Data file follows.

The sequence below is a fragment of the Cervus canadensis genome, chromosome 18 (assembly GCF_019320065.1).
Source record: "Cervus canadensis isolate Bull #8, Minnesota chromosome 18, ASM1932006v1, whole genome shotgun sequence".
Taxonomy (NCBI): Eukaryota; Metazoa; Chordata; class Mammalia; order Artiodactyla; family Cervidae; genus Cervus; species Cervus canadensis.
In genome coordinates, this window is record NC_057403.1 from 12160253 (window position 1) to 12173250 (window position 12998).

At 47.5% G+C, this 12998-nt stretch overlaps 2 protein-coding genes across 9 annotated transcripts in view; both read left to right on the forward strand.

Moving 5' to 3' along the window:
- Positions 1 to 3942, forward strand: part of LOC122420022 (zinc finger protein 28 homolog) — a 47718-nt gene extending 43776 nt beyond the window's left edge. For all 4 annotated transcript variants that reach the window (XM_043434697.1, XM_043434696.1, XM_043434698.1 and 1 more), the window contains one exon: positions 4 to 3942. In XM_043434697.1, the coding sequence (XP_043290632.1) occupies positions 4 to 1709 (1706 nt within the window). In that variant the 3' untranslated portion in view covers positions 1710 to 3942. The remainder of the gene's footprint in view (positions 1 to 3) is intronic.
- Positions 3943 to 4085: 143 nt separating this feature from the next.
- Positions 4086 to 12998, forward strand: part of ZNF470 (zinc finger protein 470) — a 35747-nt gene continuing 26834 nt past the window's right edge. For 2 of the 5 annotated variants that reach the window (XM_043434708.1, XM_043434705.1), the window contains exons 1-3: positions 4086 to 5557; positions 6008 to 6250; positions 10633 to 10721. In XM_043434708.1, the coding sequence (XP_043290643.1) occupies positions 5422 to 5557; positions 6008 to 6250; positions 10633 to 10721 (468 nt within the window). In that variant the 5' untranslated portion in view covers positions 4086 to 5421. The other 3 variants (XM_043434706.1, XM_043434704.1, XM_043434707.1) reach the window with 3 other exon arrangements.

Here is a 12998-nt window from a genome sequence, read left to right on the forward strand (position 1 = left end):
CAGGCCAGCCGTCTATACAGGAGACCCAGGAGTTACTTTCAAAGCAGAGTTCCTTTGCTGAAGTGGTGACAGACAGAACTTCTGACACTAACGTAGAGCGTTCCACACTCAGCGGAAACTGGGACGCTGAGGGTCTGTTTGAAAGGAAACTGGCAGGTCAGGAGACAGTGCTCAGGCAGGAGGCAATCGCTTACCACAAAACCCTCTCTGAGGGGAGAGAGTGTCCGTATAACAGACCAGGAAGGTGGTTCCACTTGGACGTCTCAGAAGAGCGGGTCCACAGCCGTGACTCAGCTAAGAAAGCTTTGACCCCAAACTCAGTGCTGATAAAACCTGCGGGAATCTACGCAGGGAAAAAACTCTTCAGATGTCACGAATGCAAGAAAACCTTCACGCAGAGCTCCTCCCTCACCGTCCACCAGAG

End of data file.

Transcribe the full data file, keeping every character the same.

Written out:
The sequence below is a fragment of the Cervus canadensis genome, chromosome 18 (assembly GCF_019320065.1).
Source record: "Cervus canadensis isolate Bull #8, Minnesota chromosome 18, ASM1932006v1, whole genome shotgun sequence".
Taxonomy (NCBI): Eukaryota; Metazoa; Chordata; class Mammalia; order Artiodactyla; family Cervidae; genus Cervus; species Cervus canadensis.
In genome coordinates, this window is record NC_057403.1 from 12160253 (window position 1) to 12173250 (window position 12998).

At 47.5% G+C, this 12998-nt stretch overlaps 2 protein-coding genes across 9 annotated transcripts in view; both read left to right on the forward strand.

Moving 5' to 3' along the window:
- Positions 1 to 3942, forward strand: part of LOC122420022 (zinc finger protein 28 homolog) — a 47718-nt gene extending 43776 nt beyond the window's left edge. For all 4 annotated transcript variants that reach the window (XM_043434697.1, XM_043434696.1, XM_043434698.1 and 1 more), the window contains one exon: positions 4 to 3942. In XM_043434697.1, the coding sequence (XP_043290632.1) occupies positions 4 to 1709 (1706 nt within the window). In that variant the 3' untranslated portion in view covers positions 1710 to 3942. The remainder of the gene's footprint in view (positions 1 to 3) is intronic.
- Positions 3943 to 4085: 143 nt separating this feature from the next.
- Positions 4086 to 12998, forward strand: part of ZNF470 (zinc finger protein 470) — a 35747-nt gene continuing 26834 nt past the window's right edge. For 2 of the 5 annotated variants that reach the window (XM_043434708.1, XM_043434705.1), the window contains exons 1-3: positions 4086 to 5557; positions 6008 to 6250; positions 10633 to 10721. In XM_043434708.1, the coding sequence (XP_043290643.1) occupies positions 5422 to 5557; positions 6008 to 6250; positions 10633 to 10721 (468 nt within the window). In that variant the 5' untranslated portion in view covers positions 4086 to 5421. The other 3 variants (XM_043434706.1, XM_043434704.1, XM_043434707.1) reach the window with 3 other exon arrangements.

Here is a 12998-nt window from a genome sequence, read left to right on the forward strand (position 1 = left end):
CAGGCCAGCCGTCTATACAGGAGACCCAGGAGTTACTTTCAAAGCAGAGTTCCTTTGCTGAAGTGGTGACAGACAGAACTTCTGACACTAACGTAGAGCGTTCCACACTCAGCGGAAACTGGGACGCTGAGGGTCTGTTTGAAAGGAAACTGGCAGGTCAGGAGACAGTGCTCAGGCAGGAGGCAATCGCTTACCACAAAACCCTCTCTGAGGGGAGAGAGTGTCCGTATAACAGACCAGGAAGGTGGTTCCACTTGGACGTCTCAGAAGAGCGGGTCCACAGCCGTGACTCAGCTAAGAAAGCTTTGACCCCAAACTCAGTGCTGATAAAACCTGCGGGAATCTACGCAGGGAAAAAACTCTTCAGATGTCACGAATGCAAGAAAACCTTCACGCAGAGCTCCTCCCTCACCGTCCACCAGAG